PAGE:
US major corporations demonstrate commitment to clean energy despite President’s Trump policies
A survey that was conducted by the information and research platform Smart Energy Decisions in 94 major corporations and institutions suggests that the US President’s decision to withdraw from the Paris Agreement hasn’t affected their commitment to the clean energy transition.
The report was named ‘Post-Paris: The State of Corporate Renewable Energy Sourcing’ and it was published in 13 September from the research firm that specialises in commercial and industrial users.
The survey took place in June, shortly after Donald Trump’s announcement, and all 94 entities that participated were mainly located in the US and in Canada.
According to the survey results, 60 percent said that their company’s interest in renewable energy had increased over the past year.
Smart Energy Decisions underlined that the interesting element of the survey lies behind the reason that more and more companies commit to clean electricity.
According to the report, up until now, ‘green branding’ was considered to be the main factor in business investment in renewable energy, which is no longer the case.
The recent statistics indicate that for 29.1 percent of the respondents that have already purchased or are interested in purchasing renewable electricity, the most important factor is the energy cost reduction.
For 25.5 percent the main factor is meeting greenhouse gas reduction targets, and for 16.3 percent the main factor is meeting renewable energy targets.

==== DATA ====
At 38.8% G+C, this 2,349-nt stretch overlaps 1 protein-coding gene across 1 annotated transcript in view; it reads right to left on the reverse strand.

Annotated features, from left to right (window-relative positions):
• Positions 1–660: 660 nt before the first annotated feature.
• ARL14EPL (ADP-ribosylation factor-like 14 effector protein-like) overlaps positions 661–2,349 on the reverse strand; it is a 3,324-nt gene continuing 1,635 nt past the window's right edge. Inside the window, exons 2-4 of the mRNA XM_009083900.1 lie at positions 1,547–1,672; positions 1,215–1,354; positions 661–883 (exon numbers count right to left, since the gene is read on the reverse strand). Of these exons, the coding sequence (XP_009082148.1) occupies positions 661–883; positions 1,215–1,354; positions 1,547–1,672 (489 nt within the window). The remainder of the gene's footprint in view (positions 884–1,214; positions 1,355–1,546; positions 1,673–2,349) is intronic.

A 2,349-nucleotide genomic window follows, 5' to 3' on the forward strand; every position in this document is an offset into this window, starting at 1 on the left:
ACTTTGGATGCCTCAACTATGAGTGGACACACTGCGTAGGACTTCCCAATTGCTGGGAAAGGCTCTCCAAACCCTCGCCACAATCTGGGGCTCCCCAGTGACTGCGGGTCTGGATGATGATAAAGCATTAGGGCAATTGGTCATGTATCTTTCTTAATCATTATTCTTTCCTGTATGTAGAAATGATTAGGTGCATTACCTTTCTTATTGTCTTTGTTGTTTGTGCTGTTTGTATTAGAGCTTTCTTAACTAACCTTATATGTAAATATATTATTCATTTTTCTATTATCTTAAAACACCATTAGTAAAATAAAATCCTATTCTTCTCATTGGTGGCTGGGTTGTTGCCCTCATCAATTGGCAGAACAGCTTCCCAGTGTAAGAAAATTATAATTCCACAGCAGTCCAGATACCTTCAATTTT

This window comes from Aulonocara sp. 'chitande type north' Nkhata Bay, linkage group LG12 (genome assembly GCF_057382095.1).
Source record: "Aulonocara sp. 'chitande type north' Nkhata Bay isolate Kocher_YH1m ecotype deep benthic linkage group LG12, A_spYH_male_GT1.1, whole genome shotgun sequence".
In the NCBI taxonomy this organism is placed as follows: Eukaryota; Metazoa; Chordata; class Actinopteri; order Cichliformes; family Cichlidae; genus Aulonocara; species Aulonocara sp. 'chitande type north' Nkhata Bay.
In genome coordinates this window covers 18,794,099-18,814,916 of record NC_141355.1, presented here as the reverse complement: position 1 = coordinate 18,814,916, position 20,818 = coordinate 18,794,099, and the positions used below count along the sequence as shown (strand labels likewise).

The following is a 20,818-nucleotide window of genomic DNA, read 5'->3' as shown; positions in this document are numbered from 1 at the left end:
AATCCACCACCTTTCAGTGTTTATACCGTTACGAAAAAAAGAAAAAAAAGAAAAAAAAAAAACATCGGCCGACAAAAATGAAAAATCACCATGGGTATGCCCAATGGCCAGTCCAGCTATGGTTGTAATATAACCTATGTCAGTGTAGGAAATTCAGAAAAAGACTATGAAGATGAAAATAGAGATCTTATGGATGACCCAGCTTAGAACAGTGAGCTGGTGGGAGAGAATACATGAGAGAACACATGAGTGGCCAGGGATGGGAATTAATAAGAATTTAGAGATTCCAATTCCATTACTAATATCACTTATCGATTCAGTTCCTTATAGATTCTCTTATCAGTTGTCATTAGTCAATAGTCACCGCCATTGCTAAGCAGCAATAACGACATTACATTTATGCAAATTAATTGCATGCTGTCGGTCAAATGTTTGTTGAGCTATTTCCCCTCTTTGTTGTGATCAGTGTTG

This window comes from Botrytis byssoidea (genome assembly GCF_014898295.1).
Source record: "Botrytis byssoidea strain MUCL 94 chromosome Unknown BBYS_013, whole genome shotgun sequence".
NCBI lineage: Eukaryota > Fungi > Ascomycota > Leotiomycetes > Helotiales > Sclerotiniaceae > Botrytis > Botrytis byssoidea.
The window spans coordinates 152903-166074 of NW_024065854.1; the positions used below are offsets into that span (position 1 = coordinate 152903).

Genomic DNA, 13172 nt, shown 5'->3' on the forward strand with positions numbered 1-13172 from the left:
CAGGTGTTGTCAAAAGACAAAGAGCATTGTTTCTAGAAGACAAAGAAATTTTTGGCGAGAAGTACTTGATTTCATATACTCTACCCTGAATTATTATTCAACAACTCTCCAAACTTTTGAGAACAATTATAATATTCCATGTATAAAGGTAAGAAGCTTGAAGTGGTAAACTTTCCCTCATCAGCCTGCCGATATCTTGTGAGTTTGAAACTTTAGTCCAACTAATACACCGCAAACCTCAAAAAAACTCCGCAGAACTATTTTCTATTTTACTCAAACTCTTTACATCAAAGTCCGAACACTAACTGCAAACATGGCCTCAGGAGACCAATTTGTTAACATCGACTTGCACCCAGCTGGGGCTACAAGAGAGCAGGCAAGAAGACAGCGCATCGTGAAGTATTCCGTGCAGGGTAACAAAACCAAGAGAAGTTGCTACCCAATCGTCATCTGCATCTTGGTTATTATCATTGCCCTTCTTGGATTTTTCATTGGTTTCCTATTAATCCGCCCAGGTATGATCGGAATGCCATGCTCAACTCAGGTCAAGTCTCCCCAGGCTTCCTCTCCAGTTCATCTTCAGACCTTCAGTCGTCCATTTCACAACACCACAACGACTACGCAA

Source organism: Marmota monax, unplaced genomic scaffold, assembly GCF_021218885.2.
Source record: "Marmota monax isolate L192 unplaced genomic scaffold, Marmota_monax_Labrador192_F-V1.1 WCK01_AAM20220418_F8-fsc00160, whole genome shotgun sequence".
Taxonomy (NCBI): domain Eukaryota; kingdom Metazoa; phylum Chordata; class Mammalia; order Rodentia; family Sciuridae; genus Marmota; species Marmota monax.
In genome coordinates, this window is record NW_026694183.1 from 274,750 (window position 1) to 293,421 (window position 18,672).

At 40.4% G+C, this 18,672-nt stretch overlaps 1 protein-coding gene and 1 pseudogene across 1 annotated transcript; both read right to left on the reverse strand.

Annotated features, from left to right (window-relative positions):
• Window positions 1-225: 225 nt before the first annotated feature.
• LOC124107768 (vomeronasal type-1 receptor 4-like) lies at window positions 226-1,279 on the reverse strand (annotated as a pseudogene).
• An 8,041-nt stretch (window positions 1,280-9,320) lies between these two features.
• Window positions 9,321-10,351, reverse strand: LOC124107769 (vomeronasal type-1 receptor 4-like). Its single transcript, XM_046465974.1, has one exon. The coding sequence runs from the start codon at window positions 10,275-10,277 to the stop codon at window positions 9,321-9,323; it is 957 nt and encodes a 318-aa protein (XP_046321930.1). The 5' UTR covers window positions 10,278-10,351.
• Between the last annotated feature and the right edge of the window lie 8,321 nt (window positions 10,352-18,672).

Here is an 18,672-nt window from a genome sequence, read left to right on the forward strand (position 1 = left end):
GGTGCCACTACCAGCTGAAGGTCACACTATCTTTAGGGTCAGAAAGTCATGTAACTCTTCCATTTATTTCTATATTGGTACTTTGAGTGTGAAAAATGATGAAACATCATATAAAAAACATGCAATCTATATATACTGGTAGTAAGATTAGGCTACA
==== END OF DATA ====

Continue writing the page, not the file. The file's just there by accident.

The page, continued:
On the contrary, only 8.1 percent of the respondents answered that ‘green branding’ is the most important factor affecting their commitment.
A small 6 percent indicated that consumer demand is their main driver.
John Failla, Founder and Editorial Director of Smart Energy Decisions said: "This finding explodes the myth that brand image/marketing value is the leading reason to source renewable energy”.
The report also underlines the importance of the ‘leapfrog effect’, for corporations and institutions attempting to invest to renewable electricity to feed their operational needs for the first time.
The new comers take advantage of the lessons learned from early adapters to make more effective decisions.
Although so far it was almost exclusively commercial companies who were investing in renewable energy electricity, the ‘the leapfrog effect’ has also encouraged the industrial sector,-which is significantly more energy-intensive, to turn to renewables.
Among the industrial companies surveyed, 22.2 percent are considering their first investment in renewable energy.
Smart Energy Decisions has commented that this finding verifies ‘chatter’ that this trend was beginning to earn ground, with large corporations such as Corning, General Motors and Toyota having announced ambitious carbon reduction target in the past years.
If you want to access the full ‘Post-Paris: The State of Corporate Renewable Energy Sourcing’ click here.